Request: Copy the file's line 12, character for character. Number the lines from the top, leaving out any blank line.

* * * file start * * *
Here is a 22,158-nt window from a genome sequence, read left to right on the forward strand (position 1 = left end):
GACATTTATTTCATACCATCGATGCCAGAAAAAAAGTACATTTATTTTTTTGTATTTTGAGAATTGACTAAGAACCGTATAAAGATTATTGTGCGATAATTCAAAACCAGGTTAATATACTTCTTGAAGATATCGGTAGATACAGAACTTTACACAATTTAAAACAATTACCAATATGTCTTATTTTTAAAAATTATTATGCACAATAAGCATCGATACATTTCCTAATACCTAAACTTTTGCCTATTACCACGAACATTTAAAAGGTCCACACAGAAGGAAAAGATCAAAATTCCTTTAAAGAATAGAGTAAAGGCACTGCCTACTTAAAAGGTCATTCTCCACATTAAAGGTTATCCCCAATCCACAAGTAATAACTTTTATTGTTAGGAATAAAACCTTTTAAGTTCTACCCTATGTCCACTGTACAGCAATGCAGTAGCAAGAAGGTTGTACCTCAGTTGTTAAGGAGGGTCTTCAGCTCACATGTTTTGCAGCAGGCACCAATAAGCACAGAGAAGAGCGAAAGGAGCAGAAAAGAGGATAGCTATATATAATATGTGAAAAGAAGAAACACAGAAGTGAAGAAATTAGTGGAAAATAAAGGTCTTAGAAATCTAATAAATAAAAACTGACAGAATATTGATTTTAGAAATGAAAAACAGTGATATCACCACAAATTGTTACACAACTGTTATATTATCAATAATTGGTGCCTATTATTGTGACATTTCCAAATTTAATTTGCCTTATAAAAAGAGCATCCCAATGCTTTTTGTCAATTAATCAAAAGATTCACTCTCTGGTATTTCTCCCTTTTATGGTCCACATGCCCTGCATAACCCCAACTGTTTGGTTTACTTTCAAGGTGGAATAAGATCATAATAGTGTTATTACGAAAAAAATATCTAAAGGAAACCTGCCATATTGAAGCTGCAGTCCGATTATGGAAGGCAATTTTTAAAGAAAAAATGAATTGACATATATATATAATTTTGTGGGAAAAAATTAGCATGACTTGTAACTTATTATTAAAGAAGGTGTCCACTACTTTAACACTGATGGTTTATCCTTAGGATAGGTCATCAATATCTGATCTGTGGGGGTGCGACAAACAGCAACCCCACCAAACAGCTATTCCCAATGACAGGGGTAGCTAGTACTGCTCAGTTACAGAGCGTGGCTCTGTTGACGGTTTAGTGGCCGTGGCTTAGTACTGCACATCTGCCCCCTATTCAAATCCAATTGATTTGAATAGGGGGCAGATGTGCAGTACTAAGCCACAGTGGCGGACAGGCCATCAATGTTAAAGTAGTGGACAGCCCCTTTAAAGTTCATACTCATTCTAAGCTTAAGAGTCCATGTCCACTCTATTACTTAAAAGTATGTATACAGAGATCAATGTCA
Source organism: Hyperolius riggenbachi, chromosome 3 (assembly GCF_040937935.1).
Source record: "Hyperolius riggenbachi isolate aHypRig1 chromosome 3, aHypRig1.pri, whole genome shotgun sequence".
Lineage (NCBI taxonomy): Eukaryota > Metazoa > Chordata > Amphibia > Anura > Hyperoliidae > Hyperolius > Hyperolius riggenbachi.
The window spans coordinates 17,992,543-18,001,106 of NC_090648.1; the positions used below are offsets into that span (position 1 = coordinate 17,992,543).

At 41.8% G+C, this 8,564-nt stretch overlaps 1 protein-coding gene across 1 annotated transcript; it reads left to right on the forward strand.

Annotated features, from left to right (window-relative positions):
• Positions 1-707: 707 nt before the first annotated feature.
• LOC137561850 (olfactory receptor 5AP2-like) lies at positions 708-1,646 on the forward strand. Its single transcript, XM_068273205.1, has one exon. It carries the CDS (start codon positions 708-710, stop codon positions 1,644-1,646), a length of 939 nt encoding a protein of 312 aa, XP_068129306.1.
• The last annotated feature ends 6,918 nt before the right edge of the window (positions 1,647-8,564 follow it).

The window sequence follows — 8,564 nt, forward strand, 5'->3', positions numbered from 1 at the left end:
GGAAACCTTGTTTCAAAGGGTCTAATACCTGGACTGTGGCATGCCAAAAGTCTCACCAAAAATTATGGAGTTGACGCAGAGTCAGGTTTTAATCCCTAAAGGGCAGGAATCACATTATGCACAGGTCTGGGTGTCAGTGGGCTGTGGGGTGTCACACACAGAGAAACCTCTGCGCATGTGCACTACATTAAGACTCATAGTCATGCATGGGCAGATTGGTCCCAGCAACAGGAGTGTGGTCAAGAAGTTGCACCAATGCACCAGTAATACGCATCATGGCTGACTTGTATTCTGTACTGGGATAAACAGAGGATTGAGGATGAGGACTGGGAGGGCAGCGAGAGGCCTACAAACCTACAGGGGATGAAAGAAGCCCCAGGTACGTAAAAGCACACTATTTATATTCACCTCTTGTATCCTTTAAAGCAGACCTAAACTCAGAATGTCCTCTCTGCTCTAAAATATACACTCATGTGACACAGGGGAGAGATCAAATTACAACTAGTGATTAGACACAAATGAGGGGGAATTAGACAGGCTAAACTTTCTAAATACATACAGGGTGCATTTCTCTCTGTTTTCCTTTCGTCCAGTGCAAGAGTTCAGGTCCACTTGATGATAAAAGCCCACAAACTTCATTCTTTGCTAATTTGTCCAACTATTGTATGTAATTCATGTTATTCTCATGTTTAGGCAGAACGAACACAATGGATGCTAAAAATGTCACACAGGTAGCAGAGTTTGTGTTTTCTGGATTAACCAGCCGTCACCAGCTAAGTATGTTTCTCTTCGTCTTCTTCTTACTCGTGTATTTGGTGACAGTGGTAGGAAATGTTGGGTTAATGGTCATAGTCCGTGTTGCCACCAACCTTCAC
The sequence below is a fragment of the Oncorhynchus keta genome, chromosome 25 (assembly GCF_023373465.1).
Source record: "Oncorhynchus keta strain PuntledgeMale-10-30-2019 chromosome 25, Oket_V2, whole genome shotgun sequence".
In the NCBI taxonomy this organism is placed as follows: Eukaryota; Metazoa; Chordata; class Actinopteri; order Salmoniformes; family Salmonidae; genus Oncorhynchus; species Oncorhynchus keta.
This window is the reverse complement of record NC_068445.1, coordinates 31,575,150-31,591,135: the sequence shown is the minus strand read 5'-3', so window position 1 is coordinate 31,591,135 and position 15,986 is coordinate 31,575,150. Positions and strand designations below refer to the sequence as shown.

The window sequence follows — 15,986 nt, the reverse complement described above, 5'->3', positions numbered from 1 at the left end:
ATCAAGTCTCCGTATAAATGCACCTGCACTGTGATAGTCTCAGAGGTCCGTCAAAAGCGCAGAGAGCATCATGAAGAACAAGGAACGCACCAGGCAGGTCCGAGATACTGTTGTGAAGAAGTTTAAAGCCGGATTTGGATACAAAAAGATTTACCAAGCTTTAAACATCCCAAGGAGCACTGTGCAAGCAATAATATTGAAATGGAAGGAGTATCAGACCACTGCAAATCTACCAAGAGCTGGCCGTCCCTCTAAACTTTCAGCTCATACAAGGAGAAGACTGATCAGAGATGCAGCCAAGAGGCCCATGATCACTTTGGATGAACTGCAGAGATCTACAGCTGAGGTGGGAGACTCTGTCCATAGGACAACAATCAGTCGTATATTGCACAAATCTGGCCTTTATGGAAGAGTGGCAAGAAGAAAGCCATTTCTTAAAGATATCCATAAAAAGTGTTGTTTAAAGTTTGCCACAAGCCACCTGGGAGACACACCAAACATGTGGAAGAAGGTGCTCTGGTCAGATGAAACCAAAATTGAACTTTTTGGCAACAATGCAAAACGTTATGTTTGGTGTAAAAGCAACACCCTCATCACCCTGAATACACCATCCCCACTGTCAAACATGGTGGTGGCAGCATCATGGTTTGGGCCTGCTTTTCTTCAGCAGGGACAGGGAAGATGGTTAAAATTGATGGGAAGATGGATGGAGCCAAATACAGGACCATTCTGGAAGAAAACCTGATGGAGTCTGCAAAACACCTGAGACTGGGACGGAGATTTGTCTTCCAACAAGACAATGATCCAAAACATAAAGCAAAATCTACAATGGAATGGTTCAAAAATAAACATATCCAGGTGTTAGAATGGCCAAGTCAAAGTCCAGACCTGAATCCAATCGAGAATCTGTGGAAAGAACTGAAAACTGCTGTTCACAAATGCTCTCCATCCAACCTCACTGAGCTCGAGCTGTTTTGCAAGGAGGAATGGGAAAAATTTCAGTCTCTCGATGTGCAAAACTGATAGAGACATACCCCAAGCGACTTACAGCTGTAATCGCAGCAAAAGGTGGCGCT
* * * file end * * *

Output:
The window sequence follows — 8,564 nt, forward strand, 5'->3', positions numbered from 1 at the left end: